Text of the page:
Climate shaming of farmers needs to stop, Taoiseach says
Leo Varadkar said farmers should be part of the solution rather than being targeted.
Leo Vardakar has called for an end to the “climate shaming” of farmers and said that they need to be paid more for their produce.
The Taoiseach was speaking at the annual general meeting of farming organisation the Irish Creamery Milk Suppliers Association in Co Limerick on Friday.
Mr Varadkar said the fact that beef prices in the Republic of Ireland are lower than the EU and the UK needs to be addressed.
“It is only reasonable that the factory gate prices go up in the weeks ahead,” he said.
Addressing environmental issues, Mr Varadkar said he wants farmers to be part of the solution regarding climate action, “rather than being targeted as part of the problem”.
“We can do this by incentivising, encouraging and remunerating farmers and industry to reduce emissions, produce green energy and promote biodiversity.
“I very much believe, and I very much want farmers to be part of the solution when it comes to climate change and climate action, rather than being targeted as part of the problem as you so often are,” he said.
“It’s my belief that the climate shaming of farmers should stop. It should stop now. But it’s through visible, effective climate action by farmers, supported by governments, that we can make sure that it stops,” he said.
He said the challenges Ireland faces regarding climate change should be seen as an opportunity rather than a catastrophe.
“I think we’ll all acknowledge that climate change is an enormous issue and one that is a real concern to our citizens.
“What I want to do is turn what is a potential catastrophe into an opportunity.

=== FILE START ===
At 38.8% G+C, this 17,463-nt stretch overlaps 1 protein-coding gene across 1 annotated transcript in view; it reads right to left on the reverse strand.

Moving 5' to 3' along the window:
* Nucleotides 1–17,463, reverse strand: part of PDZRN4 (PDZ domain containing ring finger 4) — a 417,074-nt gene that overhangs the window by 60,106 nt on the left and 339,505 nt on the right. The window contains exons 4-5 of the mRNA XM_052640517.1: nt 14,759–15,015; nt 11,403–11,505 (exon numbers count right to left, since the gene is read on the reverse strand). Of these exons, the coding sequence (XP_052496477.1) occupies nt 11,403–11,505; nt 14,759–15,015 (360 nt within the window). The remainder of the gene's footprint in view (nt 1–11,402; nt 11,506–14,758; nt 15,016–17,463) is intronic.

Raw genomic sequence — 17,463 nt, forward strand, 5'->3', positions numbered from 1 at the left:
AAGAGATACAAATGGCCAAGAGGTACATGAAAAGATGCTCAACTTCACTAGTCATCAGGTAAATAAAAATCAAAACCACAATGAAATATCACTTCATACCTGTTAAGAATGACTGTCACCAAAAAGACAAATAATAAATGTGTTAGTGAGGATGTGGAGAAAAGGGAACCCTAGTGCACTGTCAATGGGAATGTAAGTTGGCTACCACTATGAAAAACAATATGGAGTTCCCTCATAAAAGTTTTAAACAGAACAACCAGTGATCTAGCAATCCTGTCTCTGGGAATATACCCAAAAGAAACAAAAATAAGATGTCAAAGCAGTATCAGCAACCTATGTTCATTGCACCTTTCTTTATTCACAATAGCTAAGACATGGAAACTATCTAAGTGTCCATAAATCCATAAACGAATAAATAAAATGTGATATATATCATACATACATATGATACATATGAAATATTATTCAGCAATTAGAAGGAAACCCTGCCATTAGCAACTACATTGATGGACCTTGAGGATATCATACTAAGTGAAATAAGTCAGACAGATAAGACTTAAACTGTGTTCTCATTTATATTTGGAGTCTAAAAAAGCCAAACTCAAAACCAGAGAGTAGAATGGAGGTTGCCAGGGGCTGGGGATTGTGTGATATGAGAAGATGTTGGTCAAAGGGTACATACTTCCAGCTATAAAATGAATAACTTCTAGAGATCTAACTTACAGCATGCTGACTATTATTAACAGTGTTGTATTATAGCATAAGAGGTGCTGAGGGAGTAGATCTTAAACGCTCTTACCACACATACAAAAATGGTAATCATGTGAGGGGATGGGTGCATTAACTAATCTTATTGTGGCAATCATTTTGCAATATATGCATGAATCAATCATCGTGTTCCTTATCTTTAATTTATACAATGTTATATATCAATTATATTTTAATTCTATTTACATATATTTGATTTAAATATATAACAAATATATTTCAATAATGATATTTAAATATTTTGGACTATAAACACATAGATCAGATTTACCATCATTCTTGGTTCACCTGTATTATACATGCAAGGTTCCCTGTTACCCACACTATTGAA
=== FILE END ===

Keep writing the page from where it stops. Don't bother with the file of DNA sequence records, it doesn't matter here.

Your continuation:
“We should acknowledge that climate action isn’t just about reducing greenhouse gases. It’s about doing some really good things too.
“It’s about making our air cleaner and our homes warmer. It’s about less pollution. It’s also about creating new jobs, new wealth and new businesses for the future.
“Just think about what we could achieve with all the money we would save, if we didn’t spend billions of euros every year importing oil and gas and we used our own energy instead.”
Mr Varadkar one of his top priorities is reform of the Common Agricultural Policy (CAP) in the years ahead in a way that benefits Ireland.
“We’re very busy forming alliances with like-minded countries across the European Union, not just traditional allies when it comes to agriculture, like France, but also those around the Mediterranean, central and eastern Europe as well, and Belgium.
“Our mission is to ensure that sector can continue to produce high quality safe and traceable food while protecting and enhancing the environments and upholding animal welfare.
“My message today is that the Government will continue to prioritise CAP budgets in those negotiations. They really just started and they’re going to get going around February,” he said.